For many young men in Bougainville, achieving critical social measures of success – such as amassing the wealth required for marriage – has become nearly impossible due to high unemployment and restricted access to education. Marriage matters, since land rights in Bougainvillean societies are generally derived matrilineally, and therefore young men who are unable to marry tend to lack secure access to land.
Education is a critical institution for young men in Bougainville. Unfortunately, the formal sector that might employ young men upon completing secondary education is very small, and therefore much of the time and money spent pursuing that education is wasted. The education system itself lacks the resources to meet the needs of all those who seek secondary education. To cope with the demand, youth are asked to sit for exams in grade 8 and again in grade 10, a practice which creates high failure rates and whittles down the student cohort from several thousand at primary level to only a few hundred at the completion of secondary schooling (few of whom then receive meaningful employment). For many, this failure to obtain a return on years of school fees places significant strain on the relationships between youth and their familial and social networks.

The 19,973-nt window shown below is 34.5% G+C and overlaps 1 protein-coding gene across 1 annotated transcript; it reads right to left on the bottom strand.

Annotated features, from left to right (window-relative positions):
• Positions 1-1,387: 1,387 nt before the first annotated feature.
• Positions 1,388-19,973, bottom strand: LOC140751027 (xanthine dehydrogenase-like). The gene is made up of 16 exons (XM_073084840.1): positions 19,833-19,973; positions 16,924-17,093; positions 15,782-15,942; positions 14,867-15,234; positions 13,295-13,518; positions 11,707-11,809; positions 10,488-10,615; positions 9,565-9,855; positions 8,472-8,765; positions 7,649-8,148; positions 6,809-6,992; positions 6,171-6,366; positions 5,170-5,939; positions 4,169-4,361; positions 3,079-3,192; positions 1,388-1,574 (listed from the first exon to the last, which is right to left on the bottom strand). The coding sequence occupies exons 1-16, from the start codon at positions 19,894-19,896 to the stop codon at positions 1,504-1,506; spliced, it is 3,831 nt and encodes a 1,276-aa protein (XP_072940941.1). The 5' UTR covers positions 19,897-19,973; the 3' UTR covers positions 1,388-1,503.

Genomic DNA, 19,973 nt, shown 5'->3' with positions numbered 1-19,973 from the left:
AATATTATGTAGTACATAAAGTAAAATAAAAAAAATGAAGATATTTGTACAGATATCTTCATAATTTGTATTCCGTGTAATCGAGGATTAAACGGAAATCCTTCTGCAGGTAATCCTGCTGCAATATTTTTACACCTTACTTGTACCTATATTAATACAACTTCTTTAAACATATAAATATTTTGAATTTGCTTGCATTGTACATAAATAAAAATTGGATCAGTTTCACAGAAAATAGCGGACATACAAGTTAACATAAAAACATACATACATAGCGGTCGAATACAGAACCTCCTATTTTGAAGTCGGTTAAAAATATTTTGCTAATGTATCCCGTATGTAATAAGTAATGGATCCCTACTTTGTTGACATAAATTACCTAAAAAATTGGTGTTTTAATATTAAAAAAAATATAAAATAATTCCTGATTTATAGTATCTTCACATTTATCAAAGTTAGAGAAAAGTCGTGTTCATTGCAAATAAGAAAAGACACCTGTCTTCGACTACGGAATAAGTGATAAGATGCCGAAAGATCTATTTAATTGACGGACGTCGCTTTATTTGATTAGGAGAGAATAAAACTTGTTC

Some adapt to these challenges by “upgrading” their poor education through distance learning or by seeking out vocational training as a way to obtain skills relevant for rural life. But some are seen as wedged between a set of unworkable options: “Many of them are existing in a vacuum,” said one civil society leader. “They see things outside but they cannot grab them and they cannot ground themselves.”